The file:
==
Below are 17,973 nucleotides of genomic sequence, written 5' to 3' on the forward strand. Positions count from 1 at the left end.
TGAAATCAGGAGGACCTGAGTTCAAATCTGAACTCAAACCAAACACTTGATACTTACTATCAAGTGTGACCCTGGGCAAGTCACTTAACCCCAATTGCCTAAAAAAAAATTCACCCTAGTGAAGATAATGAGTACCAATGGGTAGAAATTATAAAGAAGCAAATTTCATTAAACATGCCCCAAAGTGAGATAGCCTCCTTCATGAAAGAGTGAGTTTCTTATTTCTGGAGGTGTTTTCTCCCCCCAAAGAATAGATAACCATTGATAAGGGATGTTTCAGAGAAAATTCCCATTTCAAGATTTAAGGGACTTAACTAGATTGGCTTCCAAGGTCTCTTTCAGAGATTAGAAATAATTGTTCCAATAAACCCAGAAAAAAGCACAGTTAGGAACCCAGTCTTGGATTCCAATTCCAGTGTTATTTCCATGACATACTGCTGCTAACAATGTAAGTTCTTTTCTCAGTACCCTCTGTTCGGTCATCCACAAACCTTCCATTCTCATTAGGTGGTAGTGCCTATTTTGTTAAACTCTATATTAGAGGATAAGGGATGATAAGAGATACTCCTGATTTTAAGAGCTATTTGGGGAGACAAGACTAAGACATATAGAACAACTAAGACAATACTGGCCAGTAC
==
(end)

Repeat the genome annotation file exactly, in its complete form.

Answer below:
Below are 17,973 nucleotides of genomic sequence, written 5' to 3' on the forward strand. Positions count from 1 at the left end.
TGAAATCAGGAGGACCTGAGTTCAAATCTGAACTCAAACCAAACACTTGATACTTACTATCAAGTGTGACCCTGGGCAAGTCACTTAACCCCAATTGCCTAAAAAAAAATTCACCCTAGTGAAGATAATGAGTACCAATGGGTAGAAATTATAAAGAAGCAAATTTCATTAAACATGCCCCAAAGTGAGATAGCCTCCTTCATGAAAGAGTGAGTTTCTTATTTCTGGAGGTGTTTTCTCCCCCCAAAGAATAGATAACCATTGATAAGGGATGTTTCAGAGAAAATTCCCATTTCAAGATTTAAGGGACTTAACTAGATTGGCTTCCAAGGTCTCTTTCAGAGATTAGAAATAATTGTTCCAATAAACCCAGAAAAAAGCACAGTTAGGAACCCAGTCTTGGATTCCAATTCCAGTGTTATTTCCATGACATACTGCTGCTAACAATGTAAGTTCTTTTCTCAGTACCCTCTGTTCGGTCATCCACAAACCTTCCATTCTCATTAGGTGGTAGTGCCTATTTTGTTAAACTCTATATTAGAGGATAAGGGATGATAAGAGATACTCCTGATTTTAAGAGCTATTTGGGGAGACAAGACTAAGACATATAGAACAACTAAGACAATACTGGCCAGTAC